Tufi, House Reef Muck Magic

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The amazing macro life I saw on my first dive on the Tufi Resort house reef had a feeling of muck diving magic. I was only diving to check out my scuba gear and camera equipment but, right under the jetty I saw juvenile batfish, butterfly nudibranchs and ‘nemo’ clownfish.  

Text & Photo by Ken Thongpila

Tufi Resort is located near a small town called Tufi on the south eastern peninsula of Cape Nelson, Oro Province in Papua New Guinea. Situated on drowned river valleys, locally referred to as ‘fjords’, these have a unique reef system with many uncharted reefs offering stunning marine biodiversity. The clear visibility, calm and protected water in the fjords is the perfect place for macro photography with muck diving right by the resort house reef jetty and also just a few minutes by boat.

It has always been a dream to dive in a remote area like Papua New Guinea, which has a reputation as a diving paradise with pristine water, untouched and healthy reefs. It gave me unique experiences to discover what Papua New Guinea can offer, unlike other destinations I had been to.

I decided to go diving in Tufi then Kimbe Bay and Kavieng to Milne Bay as these four famous locations have nice, comfortable resorts with good diving operators. I started at the Tufi Dive Resort, just less than four hours flight from Sydney to Port Moresby before a transit to Tufi on a domestic flight with PNG Air.

The journey was not as smooth as planned. My internal flight to Tufi was cancelled so I had to stay overnight in the capital. I called the resort to let them know and they told me the surprising news that I would fly in a small private charter aircraft the next day with another four customers. It was an amazing experience as the plane flew low like a tourist sight-seeing plane, and I could see the beautiful landscape all the including the resort area and the reefs where I would be diving.

After landing, we were picked up by car and taken to the resort, five minutes away. It is a beautiful boutique resort up on a hill, with breathtaking panoramic views. Each bungalow has a verandah overlooking the Coral Sea or Tufi Fjord, and all rooms have insect screens, 24 hour electricity, air-conditioning, hot water, bedroom with ensuite, bar fridge, coffee and tea making facilities. The meals here were very delicious and great to have such nice food after each dive.

The resort diving operator is 150 metres from the resort on a lower area with a good solid concrete jetty, convenient for diving, either by boat or the shore. All the shore facilities are well set up and comfortable, as is the diving boat with shower and toilet facilities – vey useful as some of the dive sites can be more than an hour’s ride away.


Diving in Tufi

Tufi diving is a unique experience with a wide variety of fiords, unchartered reefs and World War II wrecks. The visibility is ofetn more than 30 metres and the water temperature between 26 – 29°C all year.

The diving routine was two dives in the morning and one in the afternoon. The boat left around 8.30am and was back around lunch time, then around 3pm for the afternoon dive. The shore dive or house reef dive is available anytime with your buddy or dive guide, and a night dive can be arranged at the house reef jetty, where the macro or muck diving was amazing. The term “muck diving” apparently originated in PNG. It was my unforgettable check-out dive that led me to want to find out more about macro diving.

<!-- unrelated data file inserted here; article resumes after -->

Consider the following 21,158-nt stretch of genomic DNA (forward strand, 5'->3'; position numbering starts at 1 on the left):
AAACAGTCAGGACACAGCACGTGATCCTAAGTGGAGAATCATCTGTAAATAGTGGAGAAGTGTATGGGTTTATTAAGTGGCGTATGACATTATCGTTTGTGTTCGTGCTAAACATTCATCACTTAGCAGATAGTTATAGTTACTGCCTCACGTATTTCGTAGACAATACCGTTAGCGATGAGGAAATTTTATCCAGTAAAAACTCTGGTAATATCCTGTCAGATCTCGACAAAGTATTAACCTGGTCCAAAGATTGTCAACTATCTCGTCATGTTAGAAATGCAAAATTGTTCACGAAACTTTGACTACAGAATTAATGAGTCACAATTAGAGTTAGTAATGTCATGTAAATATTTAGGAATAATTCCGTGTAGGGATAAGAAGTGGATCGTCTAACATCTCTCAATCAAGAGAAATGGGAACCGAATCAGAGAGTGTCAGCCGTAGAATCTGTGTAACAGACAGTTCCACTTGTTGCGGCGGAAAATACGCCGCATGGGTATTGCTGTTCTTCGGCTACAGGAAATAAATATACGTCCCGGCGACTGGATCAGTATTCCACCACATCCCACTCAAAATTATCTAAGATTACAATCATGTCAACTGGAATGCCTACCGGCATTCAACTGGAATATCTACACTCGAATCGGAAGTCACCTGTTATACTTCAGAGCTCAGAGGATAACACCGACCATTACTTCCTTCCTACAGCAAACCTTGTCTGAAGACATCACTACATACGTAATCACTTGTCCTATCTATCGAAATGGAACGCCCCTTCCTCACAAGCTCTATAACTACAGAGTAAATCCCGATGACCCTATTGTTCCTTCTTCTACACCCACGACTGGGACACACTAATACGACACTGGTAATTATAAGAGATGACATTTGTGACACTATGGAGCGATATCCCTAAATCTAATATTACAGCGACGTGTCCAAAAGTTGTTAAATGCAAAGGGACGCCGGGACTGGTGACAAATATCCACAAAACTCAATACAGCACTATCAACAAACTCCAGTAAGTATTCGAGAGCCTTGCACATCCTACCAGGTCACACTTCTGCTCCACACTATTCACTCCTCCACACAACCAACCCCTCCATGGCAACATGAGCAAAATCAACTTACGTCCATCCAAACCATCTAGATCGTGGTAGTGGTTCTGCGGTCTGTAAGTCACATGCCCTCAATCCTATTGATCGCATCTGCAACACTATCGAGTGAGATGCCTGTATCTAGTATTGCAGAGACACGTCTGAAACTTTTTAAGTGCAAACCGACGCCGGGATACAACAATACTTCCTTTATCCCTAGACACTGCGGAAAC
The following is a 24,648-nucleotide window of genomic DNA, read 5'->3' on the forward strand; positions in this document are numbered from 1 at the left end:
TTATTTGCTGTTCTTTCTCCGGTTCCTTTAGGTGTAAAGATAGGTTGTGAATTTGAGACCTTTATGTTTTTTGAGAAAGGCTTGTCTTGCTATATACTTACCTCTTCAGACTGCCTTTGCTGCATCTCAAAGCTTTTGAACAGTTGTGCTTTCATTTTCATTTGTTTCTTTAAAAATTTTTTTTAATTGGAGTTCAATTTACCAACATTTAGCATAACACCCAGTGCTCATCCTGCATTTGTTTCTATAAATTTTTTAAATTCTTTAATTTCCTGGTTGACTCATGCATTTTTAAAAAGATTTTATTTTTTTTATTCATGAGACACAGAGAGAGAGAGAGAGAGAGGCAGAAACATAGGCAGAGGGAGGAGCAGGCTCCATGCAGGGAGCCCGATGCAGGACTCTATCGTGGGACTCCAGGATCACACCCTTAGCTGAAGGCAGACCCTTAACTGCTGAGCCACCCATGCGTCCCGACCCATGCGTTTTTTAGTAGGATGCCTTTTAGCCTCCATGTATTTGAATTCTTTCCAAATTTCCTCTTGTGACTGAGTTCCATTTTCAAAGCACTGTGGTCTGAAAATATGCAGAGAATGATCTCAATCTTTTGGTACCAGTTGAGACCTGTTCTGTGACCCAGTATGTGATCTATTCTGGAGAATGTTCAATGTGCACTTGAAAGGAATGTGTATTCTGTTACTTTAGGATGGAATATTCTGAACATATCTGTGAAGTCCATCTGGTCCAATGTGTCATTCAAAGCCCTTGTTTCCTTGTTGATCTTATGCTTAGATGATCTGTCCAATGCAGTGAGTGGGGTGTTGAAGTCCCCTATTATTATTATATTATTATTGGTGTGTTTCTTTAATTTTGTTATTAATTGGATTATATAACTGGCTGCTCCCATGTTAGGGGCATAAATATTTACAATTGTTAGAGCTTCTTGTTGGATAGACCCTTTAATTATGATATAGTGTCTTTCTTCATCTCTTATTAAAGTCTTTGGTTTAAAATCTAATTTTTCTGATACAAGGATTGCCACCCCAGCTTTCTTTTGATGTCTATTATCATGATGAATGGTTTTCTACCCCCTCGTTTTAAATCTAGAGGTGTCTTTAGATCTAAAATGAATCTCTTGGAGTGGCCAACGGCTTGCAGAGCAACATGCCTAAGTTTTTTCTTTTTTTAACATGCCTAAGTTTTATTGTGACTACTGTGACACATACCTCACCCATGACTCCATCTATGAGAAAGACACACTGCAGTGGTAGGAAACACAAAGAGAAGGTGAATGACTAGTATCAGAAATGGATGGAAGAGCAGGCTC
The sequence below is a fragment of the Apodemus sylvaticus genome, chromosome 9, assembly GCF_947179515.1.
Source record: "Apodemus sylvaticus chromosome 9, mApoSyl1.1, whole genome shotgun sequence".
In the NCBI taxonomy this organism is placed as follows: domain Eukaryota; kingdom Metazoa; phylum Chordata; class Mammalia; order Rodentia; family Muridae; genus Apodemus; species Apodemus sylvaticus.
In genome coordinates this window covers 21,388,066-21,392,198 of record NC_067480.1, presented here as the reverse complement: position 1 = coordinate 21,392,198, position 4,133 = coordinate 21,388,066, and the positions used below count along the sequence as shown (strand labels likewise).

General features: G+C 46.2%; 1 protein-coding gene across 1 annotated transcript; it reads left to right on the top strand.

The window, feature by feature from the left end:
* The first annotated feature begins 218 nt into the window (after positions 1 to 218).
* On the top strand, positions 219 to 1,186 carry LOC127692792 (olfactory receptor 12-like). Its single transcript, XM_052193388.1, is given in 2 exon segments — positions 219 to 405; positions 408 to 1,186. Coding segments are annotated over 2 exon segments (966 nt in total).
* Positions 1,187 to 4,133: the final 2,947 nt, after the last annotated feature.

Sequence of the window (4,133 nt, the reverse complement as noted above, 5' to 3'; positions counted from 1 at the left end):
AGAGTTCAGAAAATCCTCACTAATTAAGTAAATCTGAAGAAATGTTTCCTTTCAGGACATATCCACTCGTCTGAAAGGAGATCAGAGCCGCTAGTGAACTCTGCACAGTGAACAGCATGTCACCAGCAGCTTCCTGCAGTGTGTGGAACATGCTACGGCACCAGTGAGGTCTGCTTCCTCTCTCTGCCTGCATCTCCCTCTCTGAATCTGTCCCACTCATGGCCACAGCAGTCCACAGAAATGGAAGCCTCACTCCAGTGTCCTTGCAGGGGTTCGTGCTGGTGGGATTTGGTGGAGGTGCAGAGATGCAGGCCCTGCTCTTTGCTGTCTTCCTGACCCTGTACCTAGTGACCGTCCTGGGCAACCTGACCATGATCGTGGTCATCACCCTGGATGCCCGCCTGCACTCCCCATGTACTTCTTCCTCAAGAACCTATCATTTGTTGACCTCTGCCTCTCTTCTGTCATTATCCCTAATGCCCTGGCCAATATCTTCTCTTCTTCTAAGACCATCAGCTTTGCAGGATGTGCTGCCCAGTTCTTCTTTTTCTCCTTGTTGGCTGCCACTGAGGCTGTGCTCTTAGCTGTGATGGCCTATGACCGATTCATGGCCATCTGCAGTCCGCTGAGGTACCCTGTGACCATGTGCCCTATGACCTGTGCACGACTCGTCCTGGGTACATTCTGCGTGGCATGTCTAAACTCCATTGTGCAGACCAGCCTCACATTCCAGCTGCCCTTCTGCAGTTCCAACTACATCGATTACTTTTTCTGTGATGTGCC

The house reef jetty amazed me every time I dived there. It is right in front of the dive shop so you gear up at the pontoon jetty, step into the water and start discovering. You find many critters that have made their homes between 3 – 20 metres so it was one of the easiest dives in Tufi.  Some areas reveal historic dumped garbage like beer and coca cola bottles from WW2, but there is also hard coral and a sandy bottom. At night, the site had transformed into something I didn’t recognise during the day. A few different species of small fish, juvenile sweet lips, juvenile batfish, gobies, blennies, mandarinfish, ghost pipe fish, electric clam and especially the butterfly nudibranch can be found here.

Another macro dive site that I liked was ‘Minor’s Reef’, one of Tufi’s most popular macro dive sites. There is a nice wall dive and it is easy to spot the large bright yellow, Notodoris Minor nudibranchs. These large nudibranchs are a great subject to photograph. I also saw a manta ray cruising around.

I always do some research for every diving destination I go to, but I never expect anything too much as I don’t want to be disappointed if I don’t see what I should. However, macro diving in Tufi was full of surprises and challenged my underwater photography skills especially the fish. Most of the fish have not seen many divers or photogrgraphers so were not familiar with us. To photograph them I needed to appoach very slowly and my buoyancy needed to be perfect and stable, more than it usually needs to be, so they didn’t swim away.




Getting there

Direct flights to Port Moresby: under 4 hours from Sydney or Brisbane with Qantas or Air Niugini and under 7 hours direct flight from Singapore with Air Niugini. Port Moresby to Tufi with Air PNG takes 50 minutes with only 2 flights per week.


All visitors to Papua New Guinea are required to have an entry visa (currently a 30-day tourist visa) a return ticket.


Papua New Guinea has over 800 languages but the official national language is English. Pidgin English (Tok Pisin) and Hiri Motu are commonly used.


Papua New Guinean kina. US$1 = 3.3 kina, RMB2 = 1 kina. Credit cards are accepted at the resort only.


The power plugs and sockets are of type I, two flat metal pins shaped like a “V” same as Australia. The standard voltage is 240v and the standard frequency is 50 Hz.

Dive Operator

Tufi Resort – www.tufidive.com